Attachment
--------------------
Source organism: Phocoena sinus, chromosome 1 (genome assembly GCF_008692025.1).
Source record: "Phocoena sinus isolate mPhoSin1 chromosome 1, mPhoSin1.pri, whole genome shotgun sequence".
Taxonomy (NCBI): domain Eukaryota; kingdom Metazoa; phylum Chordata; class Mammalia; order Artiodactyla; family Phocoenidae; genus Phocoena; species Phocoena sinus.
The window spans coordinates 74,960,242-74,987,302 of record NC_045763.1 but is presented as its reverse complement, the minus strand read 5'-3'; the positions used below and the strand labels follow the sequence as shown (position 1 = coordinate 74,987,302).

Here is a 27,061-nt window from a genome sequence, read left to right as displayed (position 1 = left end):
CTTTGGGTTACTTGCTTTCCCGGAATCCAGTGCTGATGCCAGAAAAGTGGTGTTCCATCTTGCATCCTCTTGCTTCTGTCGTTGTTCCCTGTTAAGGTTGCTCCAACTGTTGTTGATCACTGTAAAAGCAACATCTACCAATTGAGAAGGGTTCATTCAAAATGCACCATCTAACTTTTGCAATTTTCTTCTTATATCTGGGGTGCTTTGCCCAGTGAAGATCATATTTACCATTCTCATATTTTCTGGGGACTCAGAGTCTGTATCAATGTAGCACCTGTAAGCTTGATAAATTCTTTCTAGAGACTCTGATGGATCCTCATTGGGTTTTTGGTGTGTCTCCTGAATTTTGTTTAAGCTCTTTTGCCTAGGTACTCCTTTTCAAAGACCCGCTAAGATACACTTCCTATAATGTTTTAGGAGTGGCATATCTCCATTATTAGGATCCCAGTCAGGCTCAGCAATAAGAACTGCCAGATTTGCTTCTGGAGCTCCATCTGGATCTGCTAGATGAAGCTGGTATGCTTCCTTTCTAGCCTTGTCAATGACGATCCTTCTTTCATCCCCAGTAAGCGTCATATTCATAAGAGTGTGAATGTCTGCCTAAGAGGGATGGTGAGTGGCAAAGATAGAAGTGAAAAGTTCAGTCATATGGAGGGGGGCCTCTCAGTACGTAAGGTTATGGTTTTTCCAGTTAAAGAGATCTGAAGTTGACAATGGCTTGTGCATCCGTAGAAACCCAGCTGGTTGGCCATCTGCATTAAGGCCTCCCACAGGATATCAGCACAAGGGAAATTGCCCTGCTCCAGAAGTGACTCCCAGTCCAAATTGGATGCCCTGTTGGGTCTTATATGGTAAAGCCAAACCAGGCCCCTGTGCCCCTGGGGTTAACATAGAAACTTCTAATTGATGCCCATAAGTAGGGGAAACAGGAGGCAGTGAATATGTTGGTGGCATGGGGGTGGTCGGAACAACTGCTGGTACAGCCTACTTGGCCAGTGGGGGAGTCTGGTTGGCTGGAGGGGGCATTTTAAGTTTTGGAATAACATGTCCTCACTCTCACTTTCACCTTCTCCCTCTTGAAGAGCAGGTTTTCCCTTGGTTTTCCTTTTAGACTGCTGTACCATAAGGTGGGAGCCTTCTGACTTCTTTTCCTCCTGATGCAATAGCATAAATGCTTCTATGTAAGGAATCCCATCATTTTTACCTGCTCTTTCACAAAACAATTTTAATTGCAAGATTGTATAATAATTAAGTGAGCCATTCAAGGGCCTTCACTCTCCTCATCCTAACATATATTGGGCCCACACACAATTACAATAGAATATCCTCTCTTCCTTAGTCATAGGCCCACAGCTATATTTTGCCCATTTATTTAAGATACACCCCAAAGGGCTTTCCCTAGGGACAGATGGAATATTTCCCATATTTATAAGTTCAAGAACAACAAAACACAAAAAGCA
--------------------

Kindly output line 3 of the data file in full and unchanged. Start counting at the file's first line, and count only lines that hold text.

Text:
Taxonomy (NCBI): domain Eukaryota; kingdom Metazoa; phylum Chordata; class Mammalia; order Artiodactyla; family Phocoenidae; genus Phocoena; species Phocoena sinus.